People with mutations in a gene called HNF1A can develop a genetic form of diabetes called MODY (maturity onset diabetes of the young), that is treated differently to type 1 or type 2 diabetes. Recognising these cases can be challenging but is critical so that the affected individual can be treated precisely for their specific diabetes type. For example someone misclassified could potentially stop insulin and start a tablet. Until now, it was always thought that HNF1A mutations affected just one copy of the gene not both. However, we now report on a family that carries mutations in both copies of the HNF1A gene and have typical features of HNF1A mutations that cause diabetes.
A study led by Dr Shivani Misra, Consultant in Metabolic Medicine & Honorary Research Fellow at Imperial College London shows through a suite of studies that this particular mutation is mild when one gene is affected and may not cause diabetes but if both copies of the gene are affected, the individual develops young onset HNF1A-type diabetes. This is really important for any clinician working in the field to know. As they sequence more and more people to detect genetic forms of diabetes they may encounter unusual genetic variants that may initially be dismissed as mild but if inherited in a certain way, may be disease causing.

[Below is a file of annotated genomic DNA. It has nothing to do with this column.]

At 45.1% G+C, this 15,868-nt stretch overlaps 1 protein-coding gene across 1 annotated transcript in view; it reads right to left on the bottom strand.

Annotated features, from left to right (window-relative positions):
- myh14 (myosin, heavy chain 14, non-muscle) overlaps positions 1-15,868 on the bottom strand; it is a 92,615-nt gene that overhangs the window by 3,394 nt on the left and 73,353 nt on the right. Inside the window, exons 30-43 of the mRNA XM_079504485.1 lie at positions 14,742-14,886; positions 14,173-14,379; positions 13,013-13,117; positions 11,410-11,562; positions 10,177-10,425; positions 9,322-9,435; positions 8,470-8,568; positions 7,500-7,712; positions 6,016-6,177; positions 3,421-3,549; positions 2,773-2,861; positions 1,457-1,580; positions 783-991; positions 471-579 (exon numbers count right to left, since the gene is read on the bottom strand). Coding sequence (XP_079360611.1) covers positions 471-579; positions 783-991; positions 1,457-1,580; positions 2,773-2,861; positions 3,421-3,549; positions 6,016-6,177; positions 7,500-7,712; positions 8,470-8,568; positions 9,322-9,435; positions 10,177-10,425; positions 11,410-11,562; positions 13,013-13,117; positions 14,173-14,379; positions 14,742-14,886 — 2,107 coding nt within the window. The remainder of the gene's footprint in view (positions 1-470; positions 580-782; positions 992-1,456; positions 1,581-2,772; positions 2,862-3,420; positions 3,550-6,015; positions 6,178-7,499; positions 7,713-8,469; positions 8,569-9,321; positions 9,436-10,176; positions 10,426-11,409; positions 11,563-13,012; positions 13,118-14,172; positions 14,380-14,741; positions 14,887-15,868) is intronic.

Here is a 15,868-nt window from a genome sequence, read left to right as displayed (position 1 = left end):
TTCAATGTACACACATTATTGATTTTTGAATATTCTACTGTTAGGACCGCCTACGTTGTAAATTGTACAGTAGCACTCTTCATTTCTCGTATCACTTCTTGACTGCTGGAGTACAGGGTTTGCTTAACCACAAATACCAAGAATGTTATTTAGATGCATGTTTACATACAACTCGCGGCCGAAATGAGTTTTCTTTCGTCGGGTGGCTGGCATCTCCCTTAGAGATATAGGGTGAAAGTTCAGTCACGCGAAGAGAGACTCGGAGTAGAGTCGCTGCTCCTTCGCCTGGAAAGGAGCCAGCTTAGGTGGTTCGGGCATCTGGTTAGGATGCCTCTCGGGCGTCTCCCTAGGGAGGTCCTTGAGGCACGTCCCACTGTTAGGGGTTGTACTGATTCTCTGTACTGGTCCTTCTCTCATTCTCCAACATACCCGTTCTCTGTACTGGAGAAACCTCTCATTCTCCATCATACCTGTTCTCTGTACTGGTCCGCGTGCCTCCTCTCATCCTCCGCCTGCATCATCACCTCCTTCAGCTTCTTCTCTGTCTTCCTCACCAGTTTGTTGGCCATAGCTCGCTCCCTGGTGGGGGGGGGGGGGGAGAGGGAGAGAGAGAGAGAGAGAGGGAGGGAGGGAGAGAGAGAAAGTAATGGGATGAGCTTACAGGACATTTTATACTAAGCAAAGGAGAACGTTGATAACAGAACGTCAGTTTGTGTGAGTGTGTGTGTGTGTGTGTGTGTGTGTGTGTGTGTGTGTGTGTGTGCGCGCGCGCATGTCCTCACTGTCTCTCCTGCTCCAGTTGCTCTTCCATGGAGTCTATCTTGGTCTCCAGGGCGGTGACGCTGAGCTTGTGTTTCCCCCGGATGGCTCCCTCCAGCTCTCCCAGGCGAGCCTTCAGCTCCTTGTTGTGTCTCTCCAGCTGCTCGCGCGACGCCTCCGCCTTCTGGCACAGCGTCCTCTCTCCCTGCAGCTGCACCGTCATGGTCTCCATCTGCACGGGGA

The person with diabetes, reported on, was recruited to the MY DIABETES study by Dr Misra at Imperial College London. Dr Misra says ‘I’m delighted we were able to publish these data. It’s been fantastic for the family involved (recruited to the MY DIABETES study) as, in some members, after more than 10 years of being on insulin injections for an incorrect diagnosis of type 1 diabetes, we’ve been able to stop insulin and start a tablet instead.
As a diabetes researcher and doctor, I’m very happy that the study has led to some positive outcomes for individuals with diabetes’
Dr Misra studied the mutation in Professor Anna Gloyn’s laboratory in University of Oxford, during her PhD. Dr Misra was funded by the Diabetes Research &Wellness Foundation to undertake the MY DIABETES study, which has recruited >1600 individuals from different ethnic groups with young-onset diabetes, at multiple sites around England using NIHR CRN infrastructure. Together with Professor Guy Rutter (Head of Cell Biology, Imperial) Dr Misra now has Diabetes UK funding to take forward the work published.
This study was funded by Diabetes Research & Wellness Foundation and the Imperial College Healthcare Charity, and with infrastructure support from the NIHR Imperial BRC.